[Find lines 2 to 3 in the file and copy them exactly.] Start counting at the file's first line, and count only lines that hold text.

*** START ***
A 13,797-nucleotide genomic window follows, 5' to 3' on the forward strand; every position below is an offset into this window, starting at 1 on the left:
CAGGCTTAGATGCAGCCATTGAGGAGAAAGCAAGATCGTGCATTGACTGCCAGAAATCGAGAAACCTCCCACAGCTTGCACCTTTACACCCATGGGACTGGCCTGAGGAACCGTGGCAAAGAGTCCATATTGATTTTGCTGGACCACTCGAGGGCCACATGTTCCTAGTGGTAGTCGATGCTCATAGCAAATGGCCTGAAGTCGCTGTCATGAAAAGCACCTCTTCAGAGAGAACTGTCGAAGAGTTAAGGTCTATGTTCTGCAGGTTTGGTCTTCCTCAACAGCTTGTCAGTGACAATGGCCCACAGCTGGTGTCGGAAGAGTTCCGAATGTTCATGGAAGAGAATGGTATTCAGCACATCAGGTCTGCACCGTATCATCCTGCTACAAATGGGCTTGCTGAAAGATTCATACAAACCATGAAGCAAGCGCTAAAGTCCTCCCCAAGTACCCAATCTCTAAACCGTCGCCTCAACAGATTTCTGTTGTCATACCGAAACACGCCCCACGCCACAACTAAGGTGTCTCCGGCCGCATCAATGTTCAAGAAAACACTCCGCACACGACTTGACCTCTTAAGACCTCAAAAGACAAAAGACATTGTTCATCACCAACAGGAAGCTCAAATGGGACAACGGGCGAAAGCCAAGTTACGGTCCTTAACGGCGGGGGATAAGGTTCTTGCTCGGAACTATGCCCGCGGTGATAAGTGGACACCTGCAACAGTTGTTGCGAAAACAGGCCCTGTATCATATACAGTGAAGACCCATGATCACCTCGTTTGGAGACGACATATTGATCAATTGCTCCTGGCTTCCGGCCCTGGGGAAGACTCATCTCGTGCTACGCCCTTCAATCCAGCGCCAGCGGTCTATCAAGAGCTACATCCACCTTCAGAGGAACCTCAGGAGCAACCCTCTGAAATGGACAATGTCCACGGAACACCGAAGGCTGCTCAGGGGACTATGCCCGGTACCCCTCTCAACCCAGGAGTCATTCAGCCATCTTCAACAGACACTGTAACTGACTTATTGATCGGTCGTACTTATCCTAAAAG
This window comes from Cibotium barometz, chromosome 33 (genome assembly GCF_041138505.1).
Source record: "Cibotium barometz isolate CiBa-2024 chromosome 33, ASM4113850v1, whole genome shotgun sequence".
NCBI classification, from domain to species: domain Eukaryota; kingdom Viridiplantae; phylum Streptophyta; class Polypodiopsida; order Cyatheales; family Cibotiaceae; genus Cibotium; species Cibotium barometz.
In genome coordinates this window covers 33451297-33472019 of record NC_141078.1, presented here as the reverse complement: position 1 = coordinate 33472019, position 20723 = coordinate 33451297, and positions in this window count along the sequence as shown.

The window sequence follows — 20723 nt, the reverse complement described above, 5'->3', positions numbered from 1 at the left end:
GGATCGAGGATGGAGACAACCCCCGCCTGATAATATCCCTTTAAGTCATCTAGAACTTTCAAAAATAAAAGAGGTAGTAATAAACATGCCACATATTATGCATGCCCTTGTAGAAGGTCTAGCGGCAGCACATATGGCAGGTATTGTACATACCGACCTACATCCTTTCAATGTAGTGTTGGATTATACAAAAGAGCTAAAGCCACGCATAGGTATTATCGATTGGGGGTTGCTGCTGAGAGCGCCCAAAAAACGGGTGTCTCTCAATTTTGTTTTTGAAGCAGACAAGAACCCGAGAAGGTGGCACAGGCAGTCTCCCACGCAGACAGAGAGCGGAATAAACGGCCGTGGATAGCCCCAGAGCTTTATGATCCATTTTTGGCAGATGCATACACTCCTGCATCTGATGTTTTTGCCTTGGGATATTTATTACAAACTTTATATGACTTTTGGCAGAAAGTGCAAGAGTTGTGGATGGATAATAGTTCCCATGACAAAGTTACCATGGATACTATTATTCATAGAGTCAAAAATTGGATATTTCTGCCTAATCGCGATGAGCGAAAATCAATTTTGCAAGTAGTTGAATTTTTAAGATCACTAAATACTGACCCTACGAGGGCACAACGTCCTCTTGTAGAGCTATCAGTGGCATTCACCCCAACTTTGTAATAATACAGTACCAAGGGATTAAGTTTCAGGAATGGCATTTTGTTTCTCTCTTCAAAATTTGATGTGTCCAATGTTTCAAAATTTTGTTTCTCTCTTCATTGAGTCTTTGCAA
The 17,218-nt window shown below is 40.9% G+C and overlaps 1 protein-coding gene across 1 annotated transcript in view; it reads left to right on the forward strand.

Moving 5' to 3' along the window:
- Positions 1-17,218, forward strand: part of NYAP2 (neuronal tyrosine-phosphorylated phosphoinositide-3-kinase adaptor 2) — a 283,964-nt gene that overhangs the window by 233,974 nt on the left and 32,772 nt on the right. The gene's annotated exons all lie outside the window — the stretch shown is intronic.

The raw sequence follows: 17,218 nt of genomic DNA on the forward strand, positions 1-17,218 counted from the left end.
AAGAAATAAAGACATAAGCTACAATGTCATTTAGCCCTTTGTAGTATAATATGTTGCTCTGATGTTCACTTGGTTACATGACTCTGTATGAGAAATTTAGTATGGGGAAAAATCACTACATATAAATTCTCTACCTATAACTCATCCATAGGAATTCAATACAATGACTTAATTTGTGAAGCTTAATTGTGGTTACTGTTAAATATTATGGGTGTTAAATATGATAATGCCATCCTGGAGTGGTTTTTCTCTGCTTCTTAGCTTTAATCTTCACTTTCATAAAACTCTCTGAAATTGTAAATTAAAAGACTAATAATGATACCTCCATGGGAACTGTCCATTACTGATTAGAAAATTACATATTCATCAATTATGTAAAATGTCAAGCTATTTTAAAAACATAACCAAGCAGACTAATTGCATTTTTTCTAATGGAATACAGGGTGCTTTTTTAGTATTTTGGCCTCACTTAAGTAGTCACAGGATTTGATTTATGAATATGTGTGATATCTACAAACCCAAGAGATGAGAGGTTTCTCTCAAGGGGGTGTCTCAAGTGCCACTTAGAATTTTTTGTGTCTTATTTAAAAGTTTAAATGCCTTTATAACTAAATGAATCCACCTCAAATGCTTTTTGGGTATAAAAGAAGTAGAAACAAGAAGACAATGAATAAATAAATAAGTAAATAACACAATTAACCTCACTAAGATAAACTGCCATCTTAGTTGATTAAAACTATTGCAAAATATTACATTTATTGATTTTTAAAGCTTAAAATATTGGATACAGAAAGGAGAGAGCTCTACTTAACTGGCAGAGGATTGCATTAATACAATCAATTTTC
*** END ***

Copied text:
CAGGCTTAGATGCAGCCATTGAGGAGAAAGCAAGATCGTGCATTGACTGCCAGAAATCGAGAAACCTCCCACAGCTTGCACCTTTACACCCATGGGACTGGCCTGAGGAACCGTGGCAAAGAGTCCATATTGATTTTGCTGGACCACTCGAGGGCCACATGTTCCTAGTGGTAGTCGATGCTCATAGCAAATGGCCTGAAGTCGCTGTCATGAAAAGCACCTCTTCAGAGAGAACTGTCGAAGAGTTAAGGTCTATGTTCTGCAGGTTTGGTCTTCCTCAACAGCTTGTCAGTGACAATGGCCCACAGCTGGTGTCGGAAGAGTTCCGAATGTTCATGGAAGAGAATGGTATTCAGCACATCAGGTCTGCACCGTATCATCCTGCTACAAATGGGCTTGCTGAAAGATTCATACAAACCATGAAGCAAGCGCTAAAGTCCTCCCCAAGTACCCAATCTCTAAACCGTCGCCTCAACAGATTTCTGTTGTCATACCGAAACACGCCCCACGCCACAACTAAGGTGTCTCCGGCCGCATCAATGTTCAAGAAAACACTCCGCACACGACTTGACCTCTTAAGACCTCAAAAGACAAAAGACATTGTTCATCACCAACAGGAAGCTCAAATGGGACAACGGGCGAAAGCCAAGTTACGGTCCTTAACGGCGGGGGATAAGGTTCTTGCTCGGAACTATGCCCGCGGTGATAAGTGGACACCTGCAACAGTTGTTGCGAAAACAGGCCCTGTATCATATACAGTGAAGACCCATGATCACCTCGTTTGGAGACGACATATTGATCAATTGCTCCTGGCTTCCGGCCCTGGGGAAGACTCATCTCGTGCTACGCCCTTCAATCCAGCGCCAGCGGTCTATCAAGAGCTACATCCACCTTCAGAGGAACCTCAGGAGCAACCCTCTGAAATGGACAATGTCCACGGAACACCGAAGGCTGCTCAGGGGACTATGCCCGGTACCCCTCTCAACCCAGGAGTCATTCAGCCATCTTCAACAGACACTGTAACTGACTTATTGATCGGTCGTACTTATCCTAAAAG
This window comes from Cibotium barometz, chromosome 33 (genome assembly GCF_041138505.1).